Acknowledge humanity’s altruism, don’t lose faith

Lately, I’ve been noticing a pattern of thinking that is dominating social media and day-to-day conversations. In the wake of events such as the Boston Marathon bombing, the war in Syria and even local events like all the robberies occurring around campus, I am constantly hearing the same phrase again and again: “I’ve lost all faith in humanity.”

And I think the first few times I heard it, a part of me agreed. Who wouldn’t? The horrifying incident at Sandy Hook was only last December, and since then, various reports of children as young as four or five years old engaging in gun violence are surfacing. Of course, the logical conclusion is that humanity is losing it. 

Recently though, I’m getting sick of it. As awful as the world is at times, more often than not we cannot forget that humanity is not some abstract, inanimate concept that we can all condemn. We cannot separate ourselves from humanity because we are humanity. Merely expressing our loss in faith as an attempt to detach ourselves from humanity doesn’t cut it. The expression is wrapped in a form of pseudo-self validation.

As humans, it’s only natural to feel good after acknowledging an issue; however, we have to realize that we can and need to do more. Humanity is not the responsibility of a police department or national and international governments. It is the obligation of civilization. 

Moreover, as humans it’s important to acknowledge and appreciate the moments when humanity does triumph and altruism shines through. Just recently in Georgia, a school bookkeeper defended her elementary school and spoke to a gunman with compassion and love. And what’s more astonishing than that is that the gunman listened, stepped down and nobody was hurt. In Pennsylvania, a 5-year-old girl was abducted from her front yard and instead of passively observing, two young boys followed her on their bikes until the driver let the girl go.

Anger and outrage at the world is also normal, and even a healthy response sometimes, but a society has to take a few steps back to leap forward. In regards to that, I don’t think we can deny that parts of the world are better than they were before. At least in the U.S., I can comfortably say women have more rights than they did 100 years ago. The playing field is not completely level, and it’s far from perfect, but we have progressed from where we were before. In the 1970’s, women were making 60 percent of what males earned in the same position. More recently women are making about 82 percent of what men are making.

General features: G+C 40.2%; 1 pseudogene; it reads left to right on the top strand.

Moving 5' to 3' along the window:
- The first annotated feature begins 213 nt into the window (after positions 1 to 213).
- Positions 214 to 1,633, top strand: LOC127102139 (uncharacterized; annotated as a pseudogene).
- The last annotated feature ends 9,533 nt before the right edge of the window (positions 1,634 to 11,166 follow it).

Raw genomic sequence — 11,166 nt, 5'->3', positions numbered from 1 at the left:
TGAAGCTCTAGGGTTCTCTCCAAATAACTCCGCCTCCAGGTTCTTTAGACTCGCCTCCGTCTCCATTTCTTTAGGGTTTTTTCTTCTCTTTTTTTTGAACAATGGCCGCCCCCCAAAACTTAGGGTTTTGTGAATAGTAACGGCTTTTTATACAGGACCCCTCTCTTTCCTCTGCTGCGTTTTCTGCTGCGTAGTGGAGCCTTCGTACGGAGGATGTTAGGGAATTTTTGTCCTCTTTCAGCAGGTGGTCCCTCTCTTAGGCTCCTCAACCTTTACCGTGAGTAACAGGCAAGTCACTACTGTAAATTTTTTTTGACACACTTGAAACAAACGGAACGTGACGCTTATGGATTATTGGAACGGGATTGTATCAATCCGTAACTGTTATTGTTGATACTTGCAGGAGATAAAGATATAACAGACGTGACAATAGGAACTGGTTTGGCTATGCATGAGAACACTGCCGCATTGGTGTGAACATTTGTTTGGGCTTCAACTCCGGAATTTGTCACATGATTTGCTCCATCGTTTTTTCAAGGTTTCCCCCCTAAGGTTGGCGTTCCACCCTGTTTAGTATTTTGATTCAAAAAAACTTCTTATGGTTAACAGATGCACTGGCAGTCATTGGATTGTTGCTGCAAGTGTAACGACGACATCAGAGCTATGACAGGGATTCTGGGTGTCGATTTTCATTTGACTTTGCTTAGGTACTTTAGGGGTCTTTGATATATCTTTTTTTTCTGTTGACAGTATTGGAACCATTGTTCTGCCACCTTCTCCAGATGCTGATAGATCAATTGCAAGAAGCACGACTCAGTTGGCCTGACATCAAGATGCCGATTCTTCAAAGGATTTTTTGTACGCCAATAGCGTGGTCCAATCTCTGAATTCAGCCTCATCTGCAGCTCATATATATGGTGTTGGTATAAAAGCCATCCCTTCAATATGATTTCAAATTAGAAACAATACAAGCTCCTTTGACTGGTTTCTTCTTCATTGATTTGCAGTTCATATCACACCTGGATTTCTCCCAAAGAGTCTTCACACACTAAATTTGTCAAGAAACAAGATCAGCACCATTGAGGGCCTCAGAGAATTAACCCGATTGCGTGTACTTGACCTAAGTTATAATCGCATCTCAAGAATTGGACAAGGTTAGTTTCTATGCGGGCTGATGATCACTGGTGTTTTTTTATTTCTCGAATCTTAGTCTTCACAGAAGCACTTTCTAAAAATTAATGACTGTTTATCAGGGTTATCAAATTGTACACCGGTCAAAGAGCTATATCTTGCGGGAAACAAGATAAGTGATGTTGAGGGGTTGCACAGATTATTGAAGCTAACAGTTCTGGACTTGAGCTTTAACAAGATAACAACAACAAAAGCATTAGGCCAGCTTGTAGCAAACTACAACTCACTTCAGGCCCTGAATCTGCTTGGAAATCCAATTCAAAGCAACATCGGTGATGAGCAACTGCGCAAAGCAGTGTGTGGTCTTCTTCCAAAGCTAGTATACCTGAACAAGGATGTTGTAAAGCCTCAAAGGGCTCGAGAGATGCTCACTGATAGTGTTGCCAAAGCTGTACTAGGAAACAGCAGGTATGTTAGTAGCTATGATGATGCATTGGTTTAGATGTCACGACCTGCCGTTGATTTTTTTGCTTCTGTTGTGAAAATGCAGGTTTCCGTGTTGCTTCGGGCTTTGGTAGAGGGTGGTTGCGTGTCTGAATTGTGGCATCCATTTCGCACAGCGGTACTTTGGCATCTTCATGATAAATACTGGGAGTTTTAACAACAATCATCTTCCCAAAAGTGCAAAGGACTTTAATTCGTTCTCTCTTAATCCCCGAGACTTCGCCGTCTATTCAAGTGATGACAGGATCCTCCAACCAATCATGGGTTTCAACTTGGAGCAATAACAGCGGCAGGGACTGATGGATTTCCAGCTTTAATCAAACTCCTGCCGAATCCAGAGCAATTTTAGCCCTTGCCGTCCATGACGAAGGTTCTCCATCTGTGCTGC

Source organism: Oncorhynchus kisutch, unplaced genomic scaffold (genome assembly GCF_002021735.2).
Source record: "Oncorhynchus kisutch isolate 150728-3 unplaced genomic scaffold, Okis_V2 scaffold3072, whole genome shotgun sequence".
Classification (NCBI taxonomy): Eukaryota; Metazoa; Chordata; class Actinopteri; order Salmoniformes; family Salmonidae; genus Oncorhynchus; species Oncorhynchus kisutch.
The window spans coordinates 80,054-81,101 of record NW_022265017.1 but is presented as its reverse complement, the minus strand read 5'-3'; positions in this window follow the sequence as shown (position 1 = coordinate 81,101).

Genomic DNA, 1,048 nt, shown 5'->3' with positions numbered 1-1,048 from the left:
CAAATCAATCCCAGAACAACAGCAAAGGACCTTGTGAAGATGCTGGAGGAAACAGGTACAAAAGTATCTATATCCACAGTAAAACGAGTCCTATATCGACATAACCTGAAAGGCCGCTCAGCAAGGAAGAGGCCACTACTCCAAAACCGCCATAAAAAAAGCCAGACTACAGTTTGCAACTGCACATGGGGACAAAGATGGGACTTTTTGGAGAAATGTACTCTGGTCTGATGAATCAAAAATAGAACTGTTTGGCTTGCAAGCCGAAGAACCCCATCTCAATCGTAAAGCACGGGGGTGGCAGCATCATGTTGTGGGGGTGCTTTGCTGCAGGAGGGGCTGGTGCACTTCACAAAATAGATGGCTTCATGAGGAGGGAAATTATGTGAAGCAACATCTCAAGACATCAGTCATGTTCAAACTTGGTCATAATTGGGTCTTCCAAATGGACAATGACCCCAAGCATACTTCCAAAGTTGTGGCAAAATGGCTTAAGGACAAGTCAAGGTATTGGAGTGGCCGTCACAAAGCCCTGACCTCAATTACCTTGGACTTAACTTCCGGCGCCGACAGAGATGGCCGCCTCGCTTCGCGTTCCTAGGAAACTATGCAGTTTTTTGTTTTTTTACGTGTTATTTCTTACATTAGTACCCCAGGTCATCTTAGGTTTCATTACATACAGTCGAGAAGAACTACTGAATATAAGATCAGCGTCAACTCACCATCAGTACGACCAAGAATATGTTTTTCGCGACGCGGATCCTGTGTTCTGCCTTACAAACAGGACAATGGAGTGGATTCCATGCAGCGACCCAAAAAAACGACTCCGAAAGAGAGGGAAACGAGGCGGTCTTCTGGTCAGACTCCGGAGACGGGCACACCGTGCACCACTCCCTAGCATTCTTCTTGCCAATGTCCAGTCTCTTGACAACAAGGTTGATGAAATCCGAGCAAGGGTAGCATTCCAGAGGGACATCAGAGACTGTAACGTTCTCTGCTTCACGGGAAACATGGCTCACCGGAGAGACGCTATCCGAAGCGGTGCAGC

Obviously the situation is not perfect and not where it should be at for our day and age, but the important message is that we have improved. We have progressed from where we once were and that means we will keep moving forward and continue to transcend adversity on a national and global level.

I’m not saying we should all be optimists, but I am saying being a pessimist isn’t helping any cause. That Daria-esque feeling of “losing faith in humanity” is definitely a great first step to solving our issues — it shows passion and awareness — but it’s not a solution. Simply stating your distress with the world isn’t and shouldn’t be good enough.

I’m not saying it’s possible or even feasible for just any one individual to change the world, but it is possible to self-reflect, introspect and change yourself. And what is humanity apart from a conglomeration of the thoughts, feelings, notions and actions of multiple yourself’s? Bottom line is, as a society we must progress, but to accomplish this we cannot forget to progress as individuals. 

Sehar is a junior in AHS. She can be reached at [email protected]